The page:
Blue Highway have been one of the most well-respected bands in bluegrass since they made their debut in 1996, and with the group's consistent excellence on-stage and in the studio, there hasn't been much in the way of change in their story. 2016's Original Traditional actually marks a turning point in Blue Highway's career as they celebrate their 20th Anniversary -- it's their first album since Dobro master and founding member Rob Ickes left the group, and introduces Gaven Largent, a gifted 19-year-old picker making his debut with the band. (All the more remarkably, this is only the second personnel change in the group's history, and Largent is the only current member of Blue Highway who didn't appear on their debut album.) It's a compliment to Largent to say that many fans might not notice the difference; the young man's Dobro solos on numbers like "If Lonesome Don't Kill Me," "Last Time I'll Ever Leave This Town," and "She Ain't Worth It" are technically impressive and melodically sound, and fit these songs like a glove. Elsewhere, Original Traditional finds Blue Highway doing what's made them bluegrass legends; the group's instrumental work is uniformly excellent, with tight ensemble picking and great soloing from Jason Burleson on banjo, Shawn Lane on fiddle and mandolin, and Tim Stafford on guitar. The band's outstanding harmonies are still in excellent shape (their a cappella version of the gospel standard "Hallelujah" is one of this album's highlights), and the lead vocals from Stafford, Lane, and bassist Wayne Taylor are strong and sincere. And as the title suggests, Original Traditional testifies to Blue Highway's gift for bringing fresh ideas to music that still honors the roots of bluegrass, with 11 original songs that deal with subjects as old as love gone wrong, and as urgent as a young man running from a life of abuse and desperation. Not many groups in any genre can sound as fresh and vital after two decades together as Blue Highway do on Original Traditional, and if another 20 years might seem overly optimistic, there's no audible reason why this group shouldn't have at least another good decade of heartfelt music in them.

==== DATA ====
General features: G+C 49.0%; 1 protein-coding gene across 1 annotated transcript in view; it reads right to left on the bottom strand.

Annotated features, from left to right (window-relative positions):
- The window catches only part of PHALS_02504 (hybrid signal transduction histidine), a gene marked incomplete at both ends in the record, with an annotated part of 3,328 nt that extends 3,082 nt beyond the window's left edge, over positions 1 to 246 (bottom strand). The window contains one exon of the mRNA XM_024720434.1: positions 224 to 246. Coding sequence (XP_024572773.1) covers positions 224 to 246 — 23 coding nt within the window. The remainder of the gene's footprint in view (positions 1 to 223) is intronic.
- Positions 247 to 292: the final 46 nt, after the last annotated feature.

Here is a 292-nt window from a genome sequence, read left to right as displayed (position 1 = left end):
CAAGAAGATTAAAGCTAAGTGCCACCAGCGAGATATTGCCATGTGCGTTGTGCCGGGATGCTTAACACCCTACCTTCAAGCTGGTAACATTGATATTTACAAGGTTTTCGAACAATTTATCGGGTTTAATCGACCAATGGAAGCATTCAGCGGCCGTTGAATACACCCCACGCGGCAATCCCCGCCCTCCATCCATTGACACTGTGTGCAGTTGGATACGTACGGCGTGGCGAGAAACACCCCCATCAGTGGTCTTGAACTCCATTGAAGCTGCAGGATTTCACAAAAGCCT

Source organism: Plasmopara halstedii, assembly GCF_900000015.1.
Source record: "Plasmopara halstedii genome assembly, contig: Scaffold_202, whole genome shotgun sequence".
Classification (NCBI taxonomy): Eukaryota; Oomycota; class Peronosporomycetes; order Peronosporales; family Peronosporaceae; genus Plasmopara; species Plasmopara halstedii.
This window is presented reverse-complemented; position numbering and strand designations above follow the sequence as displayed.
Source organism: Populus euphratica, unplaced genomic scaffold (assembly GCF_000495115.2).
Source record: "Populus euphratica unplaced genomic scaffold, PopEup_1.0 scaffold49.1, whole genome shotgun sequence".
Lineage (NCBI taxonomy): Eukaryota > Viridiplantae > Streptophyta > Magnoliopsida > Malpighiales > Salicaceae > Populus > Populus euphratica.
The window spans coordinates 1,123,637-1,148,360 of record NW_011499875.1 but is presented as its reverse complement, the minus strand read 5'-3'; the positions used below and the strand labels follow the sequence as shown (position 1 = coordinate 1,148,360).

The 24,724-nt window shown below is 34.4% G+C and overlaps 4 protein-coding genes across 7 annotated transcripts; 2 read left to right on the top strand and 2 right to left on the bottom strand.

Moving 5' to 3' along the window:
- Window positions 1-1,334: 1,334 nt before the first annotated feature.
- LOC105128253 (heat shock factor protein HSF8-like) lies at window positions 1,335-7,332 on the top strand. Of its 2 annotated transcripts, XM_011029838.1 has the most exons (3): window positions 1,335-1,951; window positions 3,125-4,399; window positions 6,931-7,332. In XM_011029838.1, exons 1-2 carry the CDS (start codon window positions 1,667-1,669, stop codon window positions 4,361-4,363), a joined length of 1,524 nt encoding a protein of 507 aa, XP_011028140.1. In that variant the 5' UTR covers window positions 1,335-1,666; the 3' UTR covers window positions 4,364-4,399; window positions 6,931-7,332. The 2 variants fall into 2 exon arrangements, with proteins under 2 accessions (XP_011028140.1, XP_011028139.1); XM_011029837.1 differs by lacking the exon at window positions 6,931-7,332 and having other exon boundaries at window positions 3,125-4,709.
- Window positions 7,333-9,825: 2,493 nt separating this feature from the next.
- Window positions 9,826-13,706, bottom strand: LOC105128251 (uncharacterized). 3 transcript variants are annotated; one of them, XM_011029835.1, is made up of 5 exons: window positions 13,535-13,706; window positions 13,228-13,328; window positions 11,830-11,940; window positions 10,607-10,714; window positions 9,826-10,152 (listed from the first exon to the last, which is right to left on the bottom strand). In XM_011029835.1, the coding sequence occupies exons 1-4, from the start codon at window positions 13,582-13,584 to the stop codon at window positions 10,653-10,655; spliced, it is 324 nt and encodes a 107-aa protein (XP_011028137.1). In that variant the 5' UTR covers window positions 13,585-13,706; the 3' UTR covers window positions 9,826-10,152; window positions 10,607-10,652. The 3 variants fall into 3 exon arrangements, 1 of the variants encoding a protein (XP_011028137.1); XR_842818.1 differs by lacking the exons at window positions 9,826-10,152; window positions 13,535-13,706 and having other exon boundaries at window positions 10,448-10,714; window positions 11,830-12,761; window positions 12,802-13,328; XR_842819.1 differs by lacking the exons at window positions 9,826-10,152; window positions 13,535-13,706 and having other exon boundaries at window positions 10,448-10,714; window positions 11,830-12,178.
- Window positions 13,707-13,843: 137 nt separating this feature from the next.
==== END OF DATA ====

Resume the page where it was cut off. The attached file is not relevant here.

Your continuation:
AllMusic Review by Mark Deming